Showing posts from September, 2015

Corn Stalks in Surface Water

After heavy rains and extensive flooding, a common complaint in rural areas is the movement of corn stalks and crop residue off agricultural fields into roadways, surface ditches, and streams; causing drainage problems. Major questions include why farmers are increasingly using no-till and what can farmers do to prevent corn stalks and corn residue from clogging drainage outlets and ditches and from becoming a hazard on roadways. This factsheet will explain why 1) farmers are using no-till and 2) offer some strategies to reduce corn stalk and corn residue removal from agricultural fields. Some common farm myths are discussed which may be preventing farmers from reducing the corn stalk/corn residue issue. According to the Putnam County Soil & Water Conservation District 2015 transect, approximately 67% of corn acres are planted to no-till soybeans and only 6-7% of soybean acres are planted to true no-till corn. The corn residue including corn leaves, corn stalks, and corn cobs and c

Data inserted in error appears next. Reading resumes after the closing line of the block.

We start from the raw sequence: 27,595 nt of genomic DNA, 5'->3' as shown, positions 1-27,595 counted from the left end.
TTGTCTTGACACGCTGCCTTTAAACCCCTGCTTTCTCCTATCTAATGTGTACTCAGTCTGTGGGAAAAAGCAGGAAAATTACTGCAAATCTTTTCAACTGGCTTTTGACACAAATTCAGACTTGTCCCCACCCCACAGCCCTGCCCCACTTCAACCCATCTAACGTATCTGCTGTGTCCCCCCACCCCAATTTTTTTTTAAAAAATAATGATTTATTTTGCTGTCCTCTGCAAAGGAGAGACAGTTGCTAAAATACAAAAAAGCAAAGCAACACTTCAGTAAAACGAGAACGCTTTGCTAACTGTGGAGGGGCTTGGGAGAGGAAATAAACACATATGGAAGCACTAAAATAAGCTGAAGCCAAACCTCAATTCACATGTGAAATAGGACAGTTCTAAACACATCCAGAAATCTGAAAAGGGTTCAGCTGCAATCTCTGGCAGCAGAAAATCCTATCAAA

Flood Compaction and Soil Carbon

  If you dig in the soil this year, you will notice that the soil tends to be harder and more compacted in the top 3-4 inches. This is a common occurrence in a wet year, especially when water has been standing on the soil surface for an extended period of time. Farmers may think it is the weight of water causing the soil compaction. Water weighs 8.34 pounds per gallon and there is 27,156 gallons of water in an acre-inch of water. A field with 12 inches water/acre of land is equivalent to 62.4 pounds pressure per square foot of soil ((12 inches of water * 27156 gallons/inch * 8.34 pounds/ gallon of water)/43,560 square feet per acre)). Tractors and farm equipment have axle loads that weigh 10-20 ton, so our soil scientists tell us that the “weight” of the water is not a major cause of soil compaction. When soils are saturated for long periods of time, soil microbes, especially the anaerobic (lack of oxygen) bacteria dominate and they obtain oxygen for respiration from the soil by stripp